4. In a very real way it seems ironic to me that we would go about teaching children to be what they already inherently are – mindful, for is that not the nature of childhood? But maybe what happens is more like helping them hang-on to this gift of being fully present. Or maybe it’s about the teachers being mindful – that would be a good thing for all concerned. There is this funny little British kid’s show my granddaughters watch now and then called the Waybaloos with these odd creatures with big heads who do yoga and meditate and float up in the air while saying – ohmmmmm. I often tell granddaughter Emma, when she gets going a million directions at once – breathe, act like a Waybaloo – ohmmmm. She laughs and calms down – maybe it’s just the laughing. I will definitely follow your link and learn more about mindfulness in education.

    1. ironic, yes, Francis. As your granddaughter displays, it’s rather natural with a little encouragement. Yet, I’ve been in a thousand classrooms and they are often occupied by students and teachers with a whole lot of suffering inside. Mindfulness is a healer. There are many curriculum now available from preschool through college, and for home schoolers, also. Thanks for your descriptive sharing 🙂

      1. Thanks for this great post! I plan to read up on some of these curriculum tips – I love to have a great resource for those moments when help is needed. Mindfulness is, as you say a healer and no better place than schools to spread
        such balm.

    1. thank you for your observation and insight! we can hope that if children are exposed to mindfulness in supportive, group settings they will carry that skill into all areas of their lives, including the electronic devices 🙂

  5. I have been blogging regularly since beginning on wordpress about meditation, inner peace and mindfulness. The posts are fairly popular to my followers — surprising to me though, even though I post only about the most demonstrably useful techniques, practices, and information, only a couple of dozen people tend to click LIKE and very few make a comment. I’m beginning to wonder if its that people know they need it but want to put it off as long as possible. What do you think?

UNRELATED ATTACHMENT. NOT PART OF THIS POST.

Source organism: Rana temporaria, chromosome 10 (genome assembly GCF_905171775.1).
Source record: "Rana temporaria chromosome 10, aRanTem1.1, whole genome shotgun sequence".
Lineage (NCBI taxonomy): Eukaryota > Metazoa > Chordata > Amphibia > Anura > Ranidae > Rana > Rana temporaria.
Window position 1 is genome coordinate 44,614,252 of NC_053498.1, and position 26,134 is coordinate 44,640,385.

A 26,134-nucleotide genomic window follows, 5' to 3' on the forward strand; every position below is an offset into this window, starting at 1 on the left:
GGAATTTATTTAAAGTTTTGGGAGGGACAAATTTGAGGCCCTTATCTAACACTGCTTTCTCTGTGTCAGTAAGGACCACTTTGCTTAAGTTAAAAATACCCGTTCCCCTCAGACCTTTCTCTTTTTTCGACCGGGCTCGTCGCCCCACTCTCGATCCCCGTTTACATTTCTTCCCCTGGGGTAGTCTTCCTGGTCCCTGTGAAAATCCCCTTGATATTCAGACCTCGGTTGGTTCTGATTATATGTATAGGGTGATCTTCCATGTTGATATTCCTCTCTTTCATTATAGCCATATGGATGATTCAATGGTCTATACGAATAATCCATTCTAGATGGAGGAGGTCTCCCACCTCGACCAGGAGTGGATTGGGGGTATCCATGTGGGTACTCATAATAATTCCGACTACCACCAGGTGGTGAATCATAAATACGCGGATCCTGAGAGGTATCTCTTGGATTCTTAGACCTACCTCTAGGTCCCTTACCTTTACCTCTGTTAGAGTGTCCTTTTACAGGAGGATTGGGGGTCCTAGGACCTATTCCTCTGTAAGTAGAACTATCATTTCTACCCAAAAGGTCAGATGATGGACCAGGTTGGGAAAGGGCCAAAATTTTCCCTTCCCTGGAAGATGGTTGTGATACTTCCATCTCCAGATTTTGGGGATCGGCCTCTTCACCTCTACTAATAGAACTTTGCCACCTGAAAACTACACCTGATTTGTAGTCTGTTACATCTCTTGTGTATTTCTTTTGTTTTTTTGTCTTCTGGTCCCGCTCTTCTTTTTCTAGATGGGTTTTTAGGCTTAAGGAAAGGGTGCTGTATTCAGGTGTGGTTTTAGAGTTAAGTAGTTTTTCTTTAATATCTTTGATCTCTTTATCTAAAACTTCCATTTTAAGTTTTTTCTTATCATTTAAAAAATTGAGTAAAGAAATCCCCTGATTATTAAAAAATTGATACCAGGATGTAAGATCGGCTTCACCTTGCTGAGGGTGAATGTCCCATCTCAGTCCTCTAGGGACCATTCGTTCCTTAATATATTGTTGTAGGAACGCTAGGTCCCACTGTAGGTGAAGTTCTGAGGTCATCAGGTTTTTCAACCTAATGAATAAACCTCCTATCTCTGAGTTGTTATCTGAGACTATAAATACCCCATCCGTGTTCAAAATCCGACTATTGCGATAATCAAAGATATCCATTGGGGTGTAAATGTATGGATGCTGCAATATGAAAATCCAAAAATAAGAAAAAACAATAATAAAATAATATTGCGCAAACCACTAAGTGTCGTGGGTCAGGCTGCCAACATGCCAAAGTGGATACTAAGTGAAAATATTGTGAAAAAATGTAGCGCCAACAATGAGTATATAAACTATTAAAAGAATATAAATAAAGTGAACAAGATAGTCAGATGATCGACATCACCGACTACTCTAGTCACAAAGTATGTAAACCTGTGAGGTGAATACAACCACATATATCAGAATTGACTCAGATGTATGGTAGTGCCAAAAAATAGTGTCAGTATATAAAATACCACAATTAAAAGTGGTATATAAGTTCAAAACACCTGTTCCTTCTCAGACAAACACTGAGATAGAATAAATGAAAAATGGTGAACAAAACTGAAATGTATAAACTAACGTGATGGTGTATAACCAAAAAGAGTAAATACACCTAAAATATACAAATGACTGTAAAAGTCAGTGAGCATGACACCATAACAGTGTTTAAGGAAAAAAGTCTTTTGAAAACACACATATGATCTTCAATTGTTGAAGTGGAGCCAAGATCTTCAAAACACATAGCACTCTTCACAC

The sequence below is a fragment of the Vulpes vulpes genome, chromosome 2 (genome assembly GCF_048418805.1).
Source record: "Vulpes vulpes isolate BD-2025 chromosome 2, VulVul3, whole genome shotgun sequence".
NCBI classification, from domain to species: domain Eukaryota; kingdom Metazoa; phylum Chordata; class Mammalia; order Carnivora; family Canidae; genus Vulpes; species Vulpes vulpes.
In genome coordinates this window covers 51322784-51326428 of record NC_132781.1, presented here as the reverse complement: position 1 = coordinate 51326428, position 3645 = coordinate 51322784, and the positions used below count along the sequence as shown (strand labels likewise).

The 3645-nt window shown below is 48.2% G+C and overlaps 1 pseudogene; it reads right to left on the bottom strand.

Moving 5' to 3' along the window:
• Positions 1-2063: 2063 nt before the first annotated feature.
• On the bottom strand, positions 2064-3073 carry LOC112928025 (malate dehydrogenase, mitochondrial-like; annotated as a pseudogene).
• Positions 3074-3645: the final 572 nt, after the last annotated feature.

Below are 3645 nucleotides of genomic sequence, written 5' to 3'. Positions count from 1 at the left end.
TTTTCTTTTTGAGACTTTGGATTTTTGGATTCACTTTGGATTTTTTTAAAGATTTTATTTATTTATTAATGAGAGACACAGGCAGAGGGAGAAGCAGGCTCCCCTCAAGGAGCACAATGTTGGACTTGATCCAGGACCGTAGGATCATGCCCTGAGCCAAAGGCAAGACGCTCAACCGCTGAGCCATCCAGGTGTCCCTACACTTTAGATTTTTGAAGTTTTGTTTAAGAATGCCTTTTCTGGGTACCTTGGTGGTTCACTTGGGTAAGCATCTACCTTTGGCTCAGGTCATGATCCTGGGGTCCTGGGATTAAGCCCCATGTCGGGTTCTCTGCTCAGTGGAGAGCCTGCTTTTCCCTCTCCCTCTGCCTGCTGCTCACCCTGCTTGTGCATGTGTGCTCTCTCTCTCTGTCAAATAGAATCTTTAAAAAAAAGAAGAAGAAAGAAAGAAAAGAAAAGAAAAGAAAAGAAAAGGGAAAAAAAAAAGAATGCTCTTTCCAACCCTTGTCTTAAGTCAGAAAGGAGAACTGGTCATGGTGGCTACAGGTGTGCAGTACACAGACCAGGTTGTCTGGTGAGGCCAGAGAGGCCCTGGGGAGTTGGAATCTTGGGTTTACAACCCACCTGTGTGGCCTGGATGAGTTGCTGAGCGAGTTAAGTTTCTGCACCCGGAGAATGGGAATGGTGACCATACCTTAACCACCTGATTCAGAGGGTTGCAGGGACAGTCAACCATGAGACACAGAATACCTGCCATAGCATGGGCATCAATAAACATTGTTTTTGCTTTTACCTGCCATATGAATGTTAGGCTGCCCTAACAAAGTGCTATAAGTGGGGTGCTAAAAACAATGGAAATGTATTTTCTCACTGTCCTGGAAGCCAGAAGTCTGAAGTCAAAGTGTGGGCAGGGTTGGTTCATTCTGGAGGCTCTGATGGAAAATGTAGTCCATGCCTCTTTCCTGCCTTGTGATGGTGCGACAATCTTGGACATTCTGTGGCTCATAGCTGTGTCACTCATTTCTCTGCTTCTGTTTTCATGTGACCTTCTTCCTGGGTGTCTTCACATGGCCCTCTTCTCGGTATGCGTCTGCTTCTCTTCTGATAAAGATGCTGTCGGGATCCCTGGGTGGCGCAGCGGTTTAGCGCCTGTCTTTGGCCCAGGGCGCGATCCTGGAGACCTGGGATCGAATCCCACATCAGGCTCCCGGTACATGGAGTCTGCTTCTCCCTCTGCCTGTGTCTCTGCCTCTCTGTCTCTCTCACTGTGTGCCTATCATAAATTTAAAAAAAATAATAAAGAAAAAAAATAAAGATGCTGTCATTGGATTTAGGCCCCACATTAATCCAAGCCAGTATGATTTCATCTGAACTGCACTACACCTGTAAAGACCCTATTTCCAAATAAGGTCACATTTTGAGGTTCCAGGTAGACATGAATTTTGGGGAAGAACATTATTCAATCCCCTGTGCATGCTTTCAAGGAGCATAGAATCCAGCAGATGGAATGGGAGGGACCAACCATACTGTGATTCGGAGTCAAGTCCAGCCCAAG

~ Eric

    1. it’s wonderful that you’ve kept the creative juices flowing
      and compassionately offered inspiration in the blogosphere so long, Eric!
      people have various needs that the blogs provide, such as teaching, learning, letting go, gathering, insight, entertainment…i believe it’s also a thriving community where we try to connect, in our own ways. i’m grateful some like or make comments as i get feedback that others have some interest. perhaps without likes or comments i might bow out of sharing my mindful life adventures. i spent much of my life giving presentations in-person and having feedback, even non verbal, completes the communication. i suppose frequency of posts, as well as content are factors. posts with pretty pictures with an inspiring quote often seem to be popular. i encourage you to stay true to your aspiration and share from the heart. it’s going to your followers, as well as the rest of the universe. watering positive seeds that will bloom in their time 🙂

  6. What a simpl(e)y amazing approach to education. As a former educator and someone who struggles with mindfulness, yet appreciates its benefits, I can see how much value this would bring more personally and educationally to students. Wonderful post. Wonderful concept.

    1. thank you for your kind words, Jennifer! i have witnessed the miracle of mindfulness cultivated in children. developing these skills of kind awareness early results in the habit becoming second nature. may you find ease and joy with less struggle, with each mindful breath 🙂

  7. I was so happy to find your post. I am an educator stationed in Vienna, Austria working as an English teacher in a semi-bilingual school. After attending the family retreat in 2013 at Plum Village, I knew I had to try a trial run of mindfulness under the umbrella of bilingual learning. To see a class of 25 children, silent and in full meditation (we’ve been practicing the Pebble Mediation based on the book Planting Seeds) has been incredible. The children began to guide the meditation by themselves just this week! I am so hungry for more, but I don’t have any training to delve further then this book. Are there any English training seminars for this in Europe? Thank you so much for your post! It is amazing to know how mindfulness is transforming education, children and teachers!

    1. thank you for the kind words. so happy to know of your retreat experience blooming beautifully in the classrooms. you may find useful resources at the mien site. i’ve been to the EIAB in Germany where they teach classes for teachers and others. they may well have a class and/or resources.

      on my video page can be found the pebble meditation, “hundreds of smiles” from recent retreat at deer park, and “plum village hamlets celebrate 30 year…” from my last trip there in 2012. i’m happy to offer other advice if needed. wishing you and your students happy moments growing together. 🙂